N.B. COVID-19 roundup: 11 new cases, province urged to keep vaccine supply

·4 min read
New Brunswick's opposition parties want the province to focus on vaccinating its own residents. (Stephane Mahe/Reuters - image credit)
New Brunswick's opposition parties want the province to focus on vaccinating its own residents. (Stephane Mahe/Reuters - image credit)

New Brunswick's opposition parties are criticizing the government for being open to sending some vaccine supply to hard-hit provinces.

The Canadian Medical Association is asking for a diversion of some doses from low-case provinces to hotspots, such as Quebec and Ontario.

Premier Blaine Higgs said Friday he wouldn't want to see fewer shipments, but is willing to discuss the idea. He said some doses could be used in areas of Quebec that border New Brunswick.

But Liberal Leader Roger Melanson, who leads the Official Opposition, said the province needs to consider the outbreak in the Edmundston area and the sacrifices of residents over the past year.

"Let's make sure that everybody in New Brunswick is immunized through vaccination and then we can consider helping others," he said.

Melanson said the province should stick to the current national, population-based formula.

Green Party Leader David Coon is also opposed to the idea.

"Given that such a large proportion of our population is elderly or has chronic diseases, putting them in a high risk category for serious health problems if they become infected by COVID-19, I would not support reducing our share of the vaccines distributed to New Brunswick," he said in a statement.

The New Brunswick Medical Society has also rejected the idea.

11 new cases

New Brunswick is reporting 11 new cases of COVID-19 on Saturday.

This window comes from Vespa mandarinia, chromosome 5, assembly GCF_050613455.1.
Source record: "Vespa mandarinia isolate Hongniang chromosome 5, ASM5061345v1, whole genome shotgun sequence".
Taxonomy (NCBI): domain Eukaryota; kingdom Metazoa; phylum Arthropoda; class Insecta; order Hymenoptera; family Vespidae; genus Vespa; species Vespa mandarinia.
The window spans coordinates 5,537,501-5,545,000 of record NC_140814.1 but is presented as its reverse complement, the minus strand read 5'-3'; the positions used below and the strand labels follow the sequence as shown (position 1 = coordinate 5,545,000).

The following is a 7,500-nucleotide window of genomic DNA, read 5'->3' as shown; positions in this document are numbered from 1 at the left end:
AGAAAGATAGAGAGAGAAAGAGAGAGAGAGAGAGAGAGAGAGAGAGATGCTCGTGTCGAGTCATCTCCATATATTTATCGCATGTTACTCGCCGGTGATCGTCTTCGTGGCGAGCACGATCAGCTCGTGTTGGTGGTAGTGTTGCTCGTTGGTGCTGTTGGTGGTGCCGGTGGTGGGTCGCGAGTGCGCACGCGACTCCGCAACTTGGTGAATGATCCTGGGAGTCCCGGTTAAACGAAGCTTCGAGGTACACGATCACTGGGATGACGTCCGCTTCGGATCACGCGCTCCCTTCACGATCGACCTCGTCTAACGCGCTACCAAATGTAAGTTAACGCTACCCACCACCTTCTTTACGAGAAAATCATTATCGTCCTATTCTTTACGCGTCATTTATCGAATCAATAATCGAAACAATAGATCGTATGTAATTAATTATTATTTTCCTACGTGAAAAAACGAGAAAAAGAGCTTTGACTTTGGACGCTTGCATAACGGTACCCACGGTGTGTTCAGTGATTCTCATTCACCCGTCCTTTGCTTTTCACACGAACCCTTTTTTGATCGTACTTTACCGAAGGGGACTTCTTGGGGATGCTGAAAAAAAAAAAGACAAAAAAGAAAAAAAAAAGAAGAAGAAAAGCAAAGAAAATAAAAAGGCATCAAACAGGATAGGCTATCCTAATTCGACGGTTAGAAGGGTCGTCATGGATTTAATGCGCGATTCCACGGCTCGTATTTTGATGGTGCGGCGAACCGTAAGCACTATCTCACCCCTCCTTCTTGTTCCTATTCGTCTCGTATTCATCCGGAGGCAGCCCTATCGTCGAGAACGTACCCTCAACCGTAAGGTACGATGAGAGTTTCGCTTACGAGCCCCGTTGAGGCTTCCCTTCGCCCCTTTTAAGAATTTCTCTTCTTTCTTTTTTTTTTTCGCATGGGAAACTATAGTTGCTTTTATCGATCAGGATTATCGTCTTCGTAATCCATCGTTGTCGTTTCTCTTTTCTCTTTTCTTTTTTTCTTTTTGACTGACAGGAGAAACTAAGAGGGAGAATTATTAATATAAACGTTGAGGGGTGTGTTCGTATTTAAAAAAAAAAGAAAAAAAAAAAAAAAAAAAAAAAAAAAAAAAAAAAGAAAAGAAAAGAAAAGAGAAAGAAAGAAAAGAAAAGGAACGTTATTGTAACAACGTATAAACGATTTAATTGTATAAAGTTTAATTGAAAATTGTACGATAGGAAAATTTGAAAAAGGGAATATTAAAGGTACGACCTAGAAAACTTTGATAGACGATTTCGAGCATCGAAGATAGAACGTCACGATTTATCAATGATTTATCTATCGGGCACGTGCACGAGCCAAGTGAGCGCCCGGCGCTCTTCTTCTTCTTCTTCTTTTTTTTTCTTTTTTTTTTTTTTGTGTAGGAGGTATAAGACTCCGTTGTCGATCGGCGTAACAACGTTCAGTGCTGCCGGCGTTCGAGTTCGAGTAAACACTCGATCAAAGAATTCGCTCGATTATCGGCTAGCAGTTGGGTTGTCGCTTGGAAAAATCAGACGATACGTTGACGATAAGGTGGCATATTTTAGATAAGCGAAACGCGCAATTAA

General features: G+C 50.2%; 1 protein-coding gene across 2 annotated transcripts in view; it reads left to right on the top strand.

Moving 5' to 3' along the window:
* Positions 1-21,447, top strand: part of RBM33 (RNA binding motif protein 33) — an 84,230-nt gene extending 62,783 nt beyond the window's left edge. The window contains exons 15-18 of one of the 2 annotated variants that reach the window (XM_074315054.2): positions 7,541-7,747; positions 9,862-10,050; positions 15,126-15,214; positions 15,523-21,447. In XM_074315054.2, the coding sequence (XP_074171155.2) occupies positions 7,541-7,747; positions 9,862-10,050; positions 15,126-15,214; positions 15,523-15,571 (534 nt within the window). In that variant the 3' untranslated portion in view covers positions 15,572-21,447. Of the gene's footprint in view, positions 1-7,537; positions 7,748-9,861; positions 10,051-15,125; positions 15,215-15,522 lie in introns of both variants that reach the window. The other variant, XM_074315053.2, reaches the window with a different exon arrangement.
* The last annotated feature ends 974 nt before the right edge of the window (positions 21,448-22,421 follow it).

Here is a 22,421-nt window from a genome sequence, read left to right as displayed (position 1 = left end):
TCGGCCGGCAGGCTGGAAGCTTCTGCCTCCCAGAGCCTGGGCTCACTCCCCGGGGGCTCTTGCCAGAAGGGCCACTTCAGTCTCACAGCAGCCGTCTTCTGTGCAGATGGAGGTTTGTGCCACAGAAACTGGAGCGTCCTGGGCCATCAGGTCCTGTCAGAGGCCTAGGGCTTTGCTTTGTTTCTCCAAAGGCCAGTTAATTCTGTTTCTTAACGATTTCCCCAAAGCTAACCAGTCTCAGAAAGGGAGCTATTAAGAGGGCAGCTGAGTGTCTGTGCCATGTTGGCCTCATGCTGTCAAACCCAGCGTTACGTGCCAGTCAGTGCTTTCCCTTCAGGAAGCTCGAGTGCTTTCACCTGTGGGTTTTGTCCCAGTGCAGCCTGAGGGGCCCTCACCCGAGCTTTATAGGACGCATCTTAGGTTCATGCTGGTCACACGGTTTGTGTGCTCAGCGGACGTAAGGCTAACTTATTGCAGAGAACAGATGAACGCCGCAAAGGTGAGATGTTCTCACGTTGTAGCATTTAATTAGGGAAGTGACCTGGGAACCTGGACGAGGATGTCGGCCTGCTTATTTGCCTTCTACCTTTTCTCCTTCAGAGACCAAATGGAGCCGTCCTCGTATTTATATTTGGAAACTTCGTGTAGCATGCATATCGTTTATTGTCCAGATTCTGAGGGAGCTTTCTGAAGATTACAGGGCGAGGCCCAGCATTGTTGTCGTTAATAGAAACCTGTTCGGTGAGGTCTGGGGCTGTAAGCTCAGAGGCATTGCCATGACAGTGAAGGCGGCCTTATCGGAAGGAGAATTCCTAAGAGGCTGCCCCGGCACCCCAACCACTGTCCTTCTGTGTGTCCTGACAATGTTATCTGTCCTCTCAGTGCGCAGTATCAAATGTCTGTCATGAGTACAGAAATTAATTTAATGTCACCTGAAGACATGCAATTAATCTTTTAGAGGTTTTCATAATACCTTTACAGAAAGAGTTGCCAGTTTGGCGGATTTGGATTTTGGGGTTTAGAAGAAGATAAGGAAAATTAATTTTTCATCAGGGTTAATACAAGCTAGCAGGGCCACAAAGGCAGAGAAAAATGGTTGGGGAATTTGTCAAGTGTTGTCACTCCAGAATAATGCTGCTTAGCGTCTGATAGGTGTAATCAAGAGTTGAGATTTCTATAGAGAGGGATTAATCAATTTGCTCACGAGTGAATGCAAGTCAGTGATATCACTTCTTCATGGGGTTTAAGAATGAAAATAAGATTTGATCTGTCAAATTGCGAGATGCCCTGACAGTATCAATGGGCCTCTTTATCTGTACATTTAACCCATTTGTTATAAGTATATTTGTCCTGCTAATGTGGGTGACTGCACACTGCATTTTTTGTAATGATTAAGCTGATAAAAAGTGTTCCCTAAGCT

There are 150 active cases in the province. There are 20 people in hospital related to the virus, 12 in intensive care.

The new cases break down as follows:

In the Edmundston region (Zone 4), there are seven new cases:

  • A person in their 20s.

  • Two people in their 30s.

  • A person in their 40s.

  • A person in their 50s.

  • A person in their 60s.

  • A person in their 70s.

Public Heath said five of those cases are contacts of a previous one, one case is travel-related and the other is under investigation.

In the Saint John region (Zone 2), there are three new cases:

  • Two people in their 60s.

  • A person in their 70s.

Two are contacts of a previous case and the other is related to travel.

<cite>(CBC News)</cite>
(CBC News)

New Brunswick has confirmed 1,778 cases since the start of the pandemic, including 1,594 recoveries. There have been 33 deaths.

Public Health conducted 1,355 tests on Friday, for a total of 274,548.

Edmundston hospitalizations

Northwest New Brunswick continues to face a high active case of COVID-19 into the weekend.

There are 113 active cases in Zone 4.

The Edmundston and Haut-Madawaska areas were placed under lockdown restrictions last week.

Saint-Léonard, Grand Falls, Drummond, New Denmark and Four Falls are in the orange level, while Saint-Quentin, Kedgwick and the rest of the province are under the yellow phase.

Most of New Brunswick's hospitalized patients continue to receive treatment at the Edmundston Regional Hospital.

New possible exposures

Public Health has identified possible public exposure to COVID-19 in Moncton and Edmundston:

  • Best Western Plus Edmundston, 280 Hébert Blvd., Edmundston, between 3:30-11:30 p.m., on Sunday, April 11, and Monday, April 12.

  • Dr. Georges-L.-Dumont University Hospital Centre emergency department, 330 Université, Moncton, between 5:45 a.m. and 1 p.m., on Monday, April 12.

  • Dr. Georges-L.-Dumont University Hospital Centre X-ray department, 330 Université, Moncton, between 9-11 a.m., on Monday, April 12.

People who were at these areas are eligible to be tested for COVID-19, even if they are not experiencing symptoms.

What to do if you have a symptom

People concerned they might have COVID-19 symptoms can take a self-assessment test online.

Public Health says symptoms shown by people with COVID-19 have included:

  • Fever above 38 C.

  • New cough or worsening chronic cough.

  • Sore throat.

  • Runny nose.

  • Headache.

  • New onset of fatigue, muscle pain, diarrhea, loss of sense of taste or smell.

  • Difficulty breathing.

In children, symptoms have also included purple markings on the fingers and toes.

People with one of those symptoms should:

  • Stay at home.

  • Call Tele-Care 811 or their doctor.

  • Describe symptoms and travel history.

  • Follow instructions.